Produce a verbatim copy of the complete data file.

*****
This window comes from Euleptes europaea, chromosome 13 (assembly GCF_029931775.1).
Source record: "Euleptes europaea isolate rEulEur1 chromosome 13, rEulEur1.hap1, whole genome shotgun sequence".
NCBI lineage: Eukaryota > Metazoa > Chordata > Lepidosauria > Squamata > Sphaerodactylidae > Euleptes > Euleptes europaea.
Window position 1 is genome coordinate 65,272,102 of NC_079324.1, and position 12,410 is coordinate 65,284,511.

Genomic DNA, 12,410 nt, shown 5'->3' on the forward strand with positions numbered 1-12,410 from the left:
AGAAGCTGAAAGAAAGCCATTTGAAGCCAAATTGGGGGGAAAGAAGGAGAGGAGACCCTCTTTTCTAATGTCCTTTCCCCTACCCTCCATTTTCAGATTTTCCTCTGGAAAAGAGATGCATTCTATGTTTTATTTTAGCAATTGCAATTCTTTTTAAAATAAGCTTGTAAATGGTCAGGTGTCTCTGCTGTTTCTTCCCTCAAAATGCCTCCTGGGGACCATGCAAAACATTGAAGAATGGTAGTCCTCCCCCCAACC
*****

This window comes from Euleptes europaea, chromosome 13 (assembly GCF_029931775.1).
Source record: "Euleptes europaea isolate rEulEur1 chromosome 13, rEulEur1.hap1, whole genome shotgun sequence".
NCBI lineage: Eukaryota > Metazoa > Chordata > Lepidosauria > Squamata > Sphaerodactylidae > Euleptes > Euleptes europaea.
Window position 1 is genome coordinate 65,272,102 of NC_079324.1, and position 12,410 is coordinate 65,284,511.

Genomic DNA, 12,410 nt, shown 5'->3' on the forward strand with positions numbered 1-12,410 from the left:
AGAAGCTGAAAGAAAGCCATTTGAAGCCAAATTGGGGGGAAAGAAGGAGAGGAGACCCTCTTTTCTAATGTCCTTTCCCCTACCCTCCATTTTCAGATTTTCCTCTGGAAAAGAGATGCATTCTATGTTTTATTTTAGCAATTGCAATTCTTTTTAAAATAAGCTTGTAAATGGTCAGGTGTCTCTGCTGTTTCTTCCCTCAAAATGCCTCCTGGGGACCATGCAAAACATTGAAGAATGGTAGTCCTCCCCCCAACC